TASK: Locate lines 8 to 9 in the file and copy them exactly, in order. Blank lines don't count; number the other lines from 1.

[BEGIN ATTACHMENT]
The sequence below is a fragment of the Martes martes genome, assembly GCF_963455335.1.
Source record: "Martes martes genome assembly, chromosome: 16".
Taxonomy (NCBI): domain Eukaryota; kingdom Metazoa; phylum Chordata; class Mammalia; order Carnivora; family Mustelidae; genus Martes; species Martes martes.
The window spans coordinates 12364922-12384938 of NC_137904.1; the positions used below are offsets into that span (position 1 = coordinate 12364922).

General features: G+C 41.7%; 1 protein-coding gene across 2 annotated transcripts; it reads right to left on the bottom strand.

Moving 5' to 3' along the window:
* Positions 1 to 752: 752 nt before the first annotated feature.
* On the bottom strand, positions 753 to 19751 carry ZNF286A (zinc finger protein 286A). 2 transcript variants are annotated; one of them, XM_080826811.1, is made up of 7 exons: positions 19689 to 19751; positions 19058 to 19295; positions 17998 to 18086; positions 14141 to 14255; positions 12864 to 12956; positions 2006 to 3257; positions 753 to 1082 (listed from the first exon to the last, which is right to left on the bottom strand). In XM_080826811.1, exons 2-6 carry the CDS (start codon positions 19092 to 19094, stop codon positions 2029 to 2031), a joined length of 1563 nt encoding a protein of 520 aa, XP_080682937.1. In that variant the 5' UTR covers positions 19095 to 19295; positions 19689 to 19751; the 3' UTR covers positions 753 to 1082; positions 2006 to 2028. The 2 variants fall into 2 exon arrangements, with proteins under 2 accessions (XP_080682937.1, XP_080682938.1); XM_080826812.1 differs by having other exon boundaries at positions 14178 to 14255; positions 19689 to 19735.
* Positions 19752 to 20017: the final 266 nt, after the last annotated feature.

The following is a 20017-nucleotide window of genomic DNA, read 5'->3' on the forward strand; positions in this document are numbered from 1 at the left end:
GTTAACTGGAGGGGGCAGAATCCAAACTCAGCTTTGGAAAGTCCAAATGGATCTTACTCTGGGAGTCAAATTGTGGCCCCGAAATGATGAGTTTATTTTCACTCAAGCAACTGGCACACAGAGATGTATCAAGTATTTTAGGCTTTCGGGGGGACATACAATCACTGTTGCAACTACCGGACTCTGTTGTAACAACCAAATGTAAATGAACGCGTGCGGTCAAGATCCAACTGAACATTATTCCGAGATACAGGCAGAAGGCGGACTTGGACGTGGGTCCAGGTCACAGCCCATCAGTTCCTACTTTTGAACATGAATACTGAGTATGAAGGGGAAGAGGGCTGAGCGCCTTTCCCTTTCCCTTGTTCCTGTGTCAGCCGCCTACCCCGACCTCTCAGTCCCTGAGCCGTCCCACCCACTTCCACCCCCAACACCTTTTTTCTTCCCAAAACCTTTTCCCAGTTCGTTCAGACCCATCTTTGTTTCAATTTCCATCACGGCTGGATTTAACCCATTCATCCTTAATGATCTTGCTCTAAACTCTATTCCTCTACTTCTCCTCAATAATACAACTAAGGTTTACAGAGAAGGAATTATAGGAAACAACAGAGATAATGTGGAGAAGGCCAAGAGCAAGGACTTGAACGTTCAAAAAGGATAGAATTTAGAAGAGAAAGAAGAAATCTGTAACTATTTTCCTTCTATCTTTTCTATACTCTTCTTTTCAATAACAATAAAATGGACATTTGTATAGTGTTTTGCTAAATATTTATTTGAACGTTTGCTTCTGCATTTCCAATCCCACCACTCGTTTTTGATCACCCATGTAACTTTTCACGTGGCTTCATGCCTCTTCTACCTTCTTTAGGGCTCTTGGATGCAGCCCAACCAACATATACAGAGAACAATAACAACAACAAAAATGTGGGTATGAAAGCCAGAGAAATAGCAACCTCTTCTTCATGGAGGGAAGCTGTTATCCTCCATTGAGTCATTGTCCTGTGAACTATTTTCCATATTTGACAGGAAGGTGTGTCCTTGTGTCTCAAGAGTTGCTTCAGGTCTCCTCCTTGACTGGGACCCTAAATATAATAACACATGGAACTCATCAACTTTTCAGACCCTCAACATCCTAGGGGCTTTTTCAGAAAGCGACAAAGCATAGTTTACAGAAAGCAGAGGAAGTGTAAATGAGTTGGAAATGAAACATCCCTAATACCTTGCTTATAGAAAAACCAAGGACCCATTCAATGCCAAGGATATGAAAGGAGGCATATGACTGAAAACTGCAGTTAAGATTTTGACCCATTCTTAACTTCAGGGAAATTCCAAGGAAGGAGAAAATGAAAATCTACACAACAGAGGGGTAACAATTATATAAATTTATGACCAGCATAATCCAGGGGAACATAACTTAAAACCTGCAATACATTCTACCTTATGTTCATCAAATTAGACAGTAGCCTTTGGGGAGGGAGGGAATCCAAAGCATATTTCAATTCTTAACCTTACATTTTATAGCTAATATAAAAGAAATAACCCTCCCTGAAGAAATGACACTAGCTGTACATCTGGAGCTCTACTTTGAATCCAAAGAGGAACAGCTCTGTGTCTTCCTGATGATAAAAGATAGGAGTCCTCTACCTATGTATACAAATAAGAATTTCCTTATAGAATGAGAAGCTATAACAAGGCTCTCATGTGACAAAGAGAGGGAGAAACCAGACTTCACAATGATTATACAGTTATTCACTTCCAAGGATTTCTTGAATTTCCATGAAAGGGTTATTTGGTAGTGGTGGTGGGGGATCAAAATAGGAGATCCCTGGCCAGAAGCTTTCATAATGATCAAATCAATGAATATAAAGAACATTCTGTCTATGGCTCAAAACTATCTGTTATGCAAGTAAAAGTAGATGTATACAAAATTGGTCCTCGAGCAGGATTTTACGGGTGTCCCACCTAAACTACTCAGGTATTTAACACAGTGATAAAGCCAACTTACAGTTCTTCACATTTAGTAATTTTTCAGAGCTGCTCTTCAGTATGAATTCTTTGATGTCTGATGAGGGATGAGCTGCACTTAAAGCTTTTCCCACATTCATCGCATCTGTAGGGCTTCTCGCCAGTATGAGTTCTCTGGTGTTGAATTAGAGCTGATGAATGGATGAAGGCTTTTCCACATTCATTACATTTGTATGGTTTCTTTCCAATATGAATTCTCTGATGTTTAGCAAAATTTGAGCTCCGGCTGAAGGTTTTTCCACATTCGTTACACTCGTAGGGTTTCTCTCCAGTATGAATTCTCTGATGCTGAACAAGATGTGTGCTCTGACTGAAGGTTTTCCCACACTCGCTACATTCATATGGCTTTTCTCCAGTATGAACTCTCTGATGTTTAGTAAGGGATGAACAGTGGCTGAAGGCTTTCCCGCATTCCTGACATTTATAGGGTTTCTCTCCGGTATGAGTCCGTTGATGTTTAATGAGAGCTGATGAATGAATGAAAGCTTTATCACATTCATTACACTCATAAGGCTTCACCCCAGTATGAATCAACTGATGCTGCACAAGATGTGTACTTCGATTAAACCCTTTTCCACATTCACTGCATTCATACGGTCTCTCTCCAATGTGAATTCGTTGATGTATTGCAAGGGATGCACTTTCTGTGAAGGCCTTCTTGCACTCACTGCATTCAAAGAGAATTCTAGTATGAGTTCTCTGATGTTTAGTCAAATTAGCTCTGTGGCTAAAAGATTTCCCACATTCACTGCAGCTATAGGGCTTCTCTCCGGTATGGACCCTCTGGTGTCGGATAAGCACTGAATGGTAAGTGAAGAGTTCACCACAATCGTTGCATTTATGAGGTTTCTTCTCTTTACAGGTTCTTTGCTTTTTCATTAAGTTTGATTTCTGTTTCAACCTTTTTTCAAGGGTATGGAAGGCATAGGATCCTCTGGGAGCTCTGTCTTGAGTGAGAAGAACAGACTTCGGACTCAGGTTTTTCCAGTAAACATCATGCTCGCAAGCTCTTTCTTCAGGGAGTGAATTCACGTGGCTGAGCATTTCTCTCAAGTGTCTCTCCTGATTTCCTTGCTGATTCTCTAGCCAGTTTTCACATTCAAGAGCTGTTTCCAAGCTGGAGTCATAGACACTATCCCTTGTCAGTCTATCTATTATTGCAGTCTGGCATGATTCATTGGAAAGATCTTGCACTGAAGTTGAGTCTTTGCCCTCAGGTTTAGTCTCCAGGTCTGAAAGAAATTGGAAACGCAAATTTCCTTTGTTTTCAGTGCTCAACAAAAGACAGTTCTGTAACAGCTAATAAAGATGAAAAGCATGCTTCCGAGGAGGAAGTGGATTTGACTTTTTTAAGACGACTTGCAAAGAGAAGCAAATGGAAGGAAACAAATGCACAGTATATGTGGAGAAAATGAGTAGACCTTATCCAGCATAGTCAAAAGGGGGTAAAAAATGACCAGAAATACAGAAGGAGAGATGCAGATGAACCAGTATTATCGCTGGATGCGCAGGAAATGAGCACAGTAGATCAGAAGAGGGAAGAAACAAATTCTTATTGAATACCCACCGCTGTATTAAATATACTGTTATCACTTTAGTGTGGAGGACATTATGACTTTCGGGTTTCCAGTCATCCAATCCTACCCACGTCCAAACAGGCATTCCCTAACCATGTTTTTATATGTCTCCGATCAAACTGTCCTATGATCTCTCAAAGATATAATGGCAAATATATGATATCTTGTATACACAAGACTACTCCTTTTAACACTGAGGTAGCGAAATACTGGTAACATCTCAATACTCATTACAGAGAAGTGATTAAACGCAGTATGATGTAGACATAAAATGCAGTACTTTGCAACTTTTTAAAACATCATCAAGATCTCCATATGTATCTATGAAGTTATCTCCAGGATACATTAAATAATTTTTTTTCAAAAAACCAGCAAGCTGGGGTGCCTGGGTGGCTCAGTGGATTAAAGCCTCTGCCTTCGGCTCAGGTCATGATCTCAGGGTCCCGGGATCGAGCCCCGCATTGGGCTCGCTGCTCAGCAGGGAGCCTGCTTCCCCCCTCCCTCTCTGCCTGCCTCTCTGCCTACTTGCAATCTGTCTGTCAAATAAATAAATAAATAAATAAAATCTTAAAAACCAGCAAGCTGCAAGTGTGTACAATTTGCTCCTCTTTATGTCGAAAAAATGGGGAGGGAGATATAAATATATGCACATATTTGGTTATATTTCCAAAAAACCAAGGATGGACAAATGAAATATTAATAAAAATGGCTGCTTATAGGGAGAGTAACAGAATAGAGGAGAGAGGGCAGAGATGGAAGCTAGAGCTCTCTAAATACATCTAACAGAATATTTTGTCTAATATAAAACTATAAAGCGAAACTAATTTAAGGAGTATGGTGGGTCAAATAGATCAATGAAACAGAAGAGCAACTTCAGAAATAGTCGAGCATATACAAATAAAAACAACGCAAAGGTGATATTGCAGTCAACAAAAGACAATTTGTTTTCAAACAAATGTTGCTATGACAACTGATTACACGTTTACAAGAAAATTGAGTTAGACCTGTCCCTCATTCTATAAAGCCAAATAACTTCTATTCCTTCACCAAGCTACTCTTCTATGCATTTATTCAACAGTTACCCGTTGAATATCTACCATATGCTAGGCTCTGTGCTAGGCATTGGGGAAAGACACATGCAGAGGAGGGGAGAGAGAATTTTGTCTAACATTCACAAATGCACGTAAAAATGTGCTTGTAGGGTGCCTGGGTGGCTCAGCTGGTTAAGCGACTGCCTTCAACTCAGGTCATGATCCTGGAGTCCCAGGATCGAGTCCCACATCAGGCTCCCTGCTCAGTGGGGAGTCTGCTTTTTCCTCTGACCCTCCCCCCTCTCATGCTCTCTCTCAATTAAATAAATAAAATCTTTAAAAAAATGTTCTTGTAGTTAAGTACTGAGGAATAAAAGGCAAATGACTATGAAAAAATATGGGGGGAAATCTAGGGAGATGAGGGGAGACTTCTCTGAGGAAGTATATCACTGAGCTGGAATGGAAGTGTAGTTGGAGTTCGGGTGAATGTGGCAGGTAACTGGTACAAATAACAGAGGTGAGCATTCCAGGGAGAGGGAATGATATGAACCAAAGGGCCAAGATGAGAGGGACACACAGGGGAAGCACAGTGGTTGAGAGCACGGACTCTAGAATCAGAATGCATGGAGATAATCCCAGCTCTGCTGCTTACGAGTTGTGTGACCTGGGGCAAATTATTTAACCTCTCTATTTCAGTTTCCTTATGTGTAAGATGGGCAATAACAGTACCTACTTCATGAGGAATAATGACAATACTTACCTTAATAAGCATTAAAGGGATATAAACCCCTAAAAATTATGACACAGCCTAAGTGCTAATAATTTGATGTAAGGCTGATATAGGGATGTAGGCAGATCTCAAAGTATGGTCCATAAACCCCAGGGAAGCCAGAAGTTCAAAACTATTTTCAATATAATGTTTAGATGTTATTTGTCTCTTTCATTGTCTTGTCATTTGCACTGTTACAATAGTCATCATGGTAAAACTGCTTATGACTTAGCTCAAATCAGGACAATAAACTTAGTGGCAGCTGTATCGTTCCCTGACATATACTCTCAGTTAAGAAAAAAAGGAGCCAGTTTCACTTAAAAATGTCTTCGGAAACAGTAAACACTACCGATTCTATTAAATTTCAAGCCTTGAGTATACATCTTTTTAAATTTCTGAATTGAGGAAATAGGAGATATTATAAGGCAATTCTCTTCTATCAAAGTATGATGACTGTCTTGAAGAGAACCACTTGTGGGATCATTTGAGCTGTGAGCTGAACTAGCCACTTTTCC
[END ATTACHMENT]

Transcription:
* On the bottom strand, positions 753 to 19751 carry ZNF286A (zinc finger protein 286A). 2 transcript variants are annotated; one of them, XM_080826811.1, is made up of 7 exons: positions 19689 to 19751; positions 19058 to 19295; positions 17998 to 18086; positions 14141 to 14255; positions 12864 to 12956; positions 2006 to 3257; positions 753 to 1082 (listed from the first exon to the last, which is right to left on the bottom strand). In XM_080826811.1, exons 2-6 carry the CDS (start codon positions 19092 to 19094, stop codon positions 2029 to 2031), a joined length of 1563 nt encoding a protein of 520 aa, XP_080682937.1. In that variant the 5' UTR covers positions 19095 to 19295; positions 19689 to 19751; the 3' UTR covers positions 753 to 1082; positions 2006 to 2028. The 2 variants fall into 2 exon arrangements, with proteins under 2 accessions (XP_080682937.1, XP_080682938.1); XM_080826812.1 differs by having other exon boundaries at positions 14178 to 14255; positions 19689 to 19735.
* Positions 19752 to 20017: the final 266 nt, after the last annotated feature.